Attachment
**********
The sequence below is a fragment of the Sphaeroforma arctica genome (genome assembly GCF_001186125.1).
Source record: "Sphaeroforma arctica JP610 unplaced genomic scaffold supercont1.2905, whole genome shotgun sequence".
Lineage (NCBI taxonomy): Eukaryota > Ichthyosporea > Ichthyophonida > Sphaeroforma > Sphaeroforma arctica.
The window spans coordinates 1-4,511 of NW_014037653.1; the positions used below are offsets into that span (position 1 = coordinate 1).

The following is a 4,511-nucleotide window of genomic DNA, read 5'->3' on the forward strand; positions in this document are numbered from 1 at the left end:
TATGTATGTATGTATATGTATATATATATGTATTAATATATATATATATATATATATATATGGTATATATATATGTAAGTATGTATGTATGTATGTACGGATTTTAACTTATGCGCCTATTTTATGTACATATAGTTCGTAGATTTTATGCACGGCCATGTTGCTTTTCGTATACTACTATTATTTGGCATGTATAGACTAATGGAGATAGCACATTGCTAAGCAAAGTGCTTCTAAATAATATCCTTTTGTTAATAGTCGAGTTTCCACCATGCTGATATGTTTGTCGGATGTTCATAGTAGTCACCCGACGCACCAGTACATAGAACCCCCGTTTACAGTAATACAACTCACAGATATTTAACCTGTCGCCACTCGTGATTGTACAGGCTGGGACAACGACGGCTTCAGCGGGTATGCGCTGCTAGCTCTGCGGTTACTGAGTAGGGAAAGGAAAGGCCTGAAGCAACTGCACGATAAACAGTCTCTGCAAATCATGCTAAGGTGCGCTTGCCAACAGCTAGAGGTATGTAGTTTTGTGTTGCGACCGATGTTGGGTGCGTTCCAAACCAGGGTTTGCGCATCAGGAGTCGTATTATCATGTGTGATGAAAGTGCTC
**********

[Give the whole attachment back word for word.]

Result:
The sequence below is a fragment of the Sphaeroforma arctica genome (genome assembly GCF_001186125.1).
Source record: "Sphaeroforma arctica JP610 unplaced genomic scaffold supercont1.2905, whole genome shotgun sequence".
Lineage (NCBI taxonomy): Eukaryota > Ichthyosporea > Ichthyophonida > Sphaeroforma > Sphaeroforma arctica.
The window spans coordinates 1-4,511 of NW_014037653.1; the positions used below are offsets into that span (position 1 = coordinate 1).

The following is a 4,511-nucleotide window of genomic DNA, read 5'->3' on the forward strand; positions in this document are numbered from 1 at the left end:
TATGTATGTATGTATATGTATATATATATGTATTAATATATATATATATATATATATATATGGTATATATATATGTAAGTATGTATGTATGTATGTACGGATTTTAACTTATGCGCCTATTTTATGTACATATAGTTCGTAGATTTTATGCACGGCCATGTTGCTTTTCGTATACTACTATTATTTGGCATGTATAGACTAATGGAGATAGCACATTGCTAAGCAAAGTGCTTCTAAATAATATCCTTTTGTTAATAGTCGAGTTTCCACCATGCTGATATGTTTGTCGGATGTTCATAGTAGTCACCCGACGCACCAGTACATAGAACCCCCGTTTACAGTAATACAACTCACAGATATTTAACCTGTCGCCACTCGTGATTGTACAGGCTGGGACAACGACGGCTTCAGCGGGTATGCGCTGCTAGCTCTGCGGTTACTGAGTAGGGAAAGGAAAGGCCTGAAGCAACTGCACGATAAACAGTCTCTGCAAATCATGCTAAGGTGCGCTTGCCAACAGCTAGAGGTATGTAGTTTTGTGTTGCGACCGATGTTGGGTGCGTTCCAAACCAGGGTTTGCGCATCAGGAGTCGTATTATCATGTGTGATGAAAGTGCTC